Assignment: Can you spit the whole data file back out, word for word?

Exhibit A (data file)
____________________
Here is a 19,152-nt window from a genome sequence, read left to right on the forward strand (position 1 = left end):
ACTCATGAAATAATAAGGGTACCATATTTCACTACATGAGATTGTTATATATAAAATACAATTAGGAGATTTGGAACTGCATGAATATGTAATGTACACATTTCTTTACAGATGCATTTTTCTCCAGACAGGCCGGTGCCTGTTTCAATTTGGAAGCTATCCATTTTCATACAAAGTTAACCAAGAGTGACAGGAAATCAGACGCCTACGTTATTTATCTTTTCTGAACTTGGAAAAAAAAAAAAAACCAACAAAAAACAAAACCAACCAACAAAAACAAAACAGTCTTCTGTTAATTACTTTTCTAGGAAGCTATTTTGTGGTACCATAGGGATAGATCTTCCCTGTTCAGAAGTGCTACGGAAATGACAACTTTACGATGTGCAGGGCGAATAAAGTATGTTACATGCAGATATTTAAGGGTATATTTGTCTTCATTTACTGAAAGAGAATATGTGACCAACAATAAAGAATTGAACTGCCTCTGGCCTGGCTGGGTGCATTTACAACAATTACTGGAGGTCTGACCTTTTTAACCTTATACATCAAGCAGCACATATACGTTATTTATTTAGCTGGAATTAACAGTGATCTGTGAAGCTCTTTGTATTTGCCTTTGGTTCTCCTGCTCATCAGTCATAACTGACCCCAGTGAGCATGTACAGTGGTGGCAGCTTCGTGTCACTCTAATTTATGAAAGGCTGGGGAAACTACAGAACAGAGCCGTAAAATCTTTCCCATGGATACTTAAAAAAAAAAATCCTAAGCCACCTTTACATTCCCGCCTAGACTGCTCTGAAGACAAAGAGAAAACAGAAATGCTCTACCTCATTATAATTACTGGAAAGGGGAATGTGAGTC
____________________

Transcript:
Here is a 19,152-nt window from a genome sequence, read left to right on the forward strand (position 1 = left end):
ACTCATGAAATAATAAGGGTACCATATTTCACTACATGAGATTGTTATATATAAAATACAATTAGGAGATTTGGAACTGCATGAATATGTAATGTACACATTTCTTTACAGATGCATTTTTCTCCAGACAGGCCGGTGCCTGTTTCAATTTGGAAGCTATCCATTTTCATACAAAGTTAACCAAGAGTGACAGGAAATCAGACGCCTACGTTATTTATCTTTTCTGAACTTGGAAAAAAAAAAAAAACCAACAAAAAACAAAACCAACCAACAAAAACAAAACAGTCTTCTGTTAATTACTTTTCTAGGAAGCTATTTTGTGGTACCATAGGGATAGATCTTCCCTGTTCAGAAGTGCTACGGAAATGACAACTTTACGATGTGCAGGGCGAATAAAGTATGTTACATGCAGATATTTAAGGGTATATTTGTCTTCATTTACTGAAAGAGAATATGTGACCAACAATAAAGAATTGAACTGCCTCTGGCCTGGCTGGGTGCATTTACAACAATTACTGGAGGTCTGACCTTTTTAACCTTATACATCAAGCAGCACATATACGTTATTTATTTAGCTGGAATTAACAGTGATCTGTGAAGCTCTTTGTATTTGCCTTTGGTTCTCCTGCTCATCAGTCATAACTGACCCCAGTGAGCATGTACAGTGGTGGCAGCTTCGTGTCACTCTAATTTATGAAAGGCTGGGGAAACTACAGAACAGAGCCGTAAAATCTTTCCCATGGATACTTAAAAAAAAAAATCCTAAGCCACCTTTACATTCCCGCCTAGACTGCTCTGAAGACAAAGAGAAAACAGAAATGCTCTACCTCATTATAATTACTGGAAAGGGGAATGTGAGTC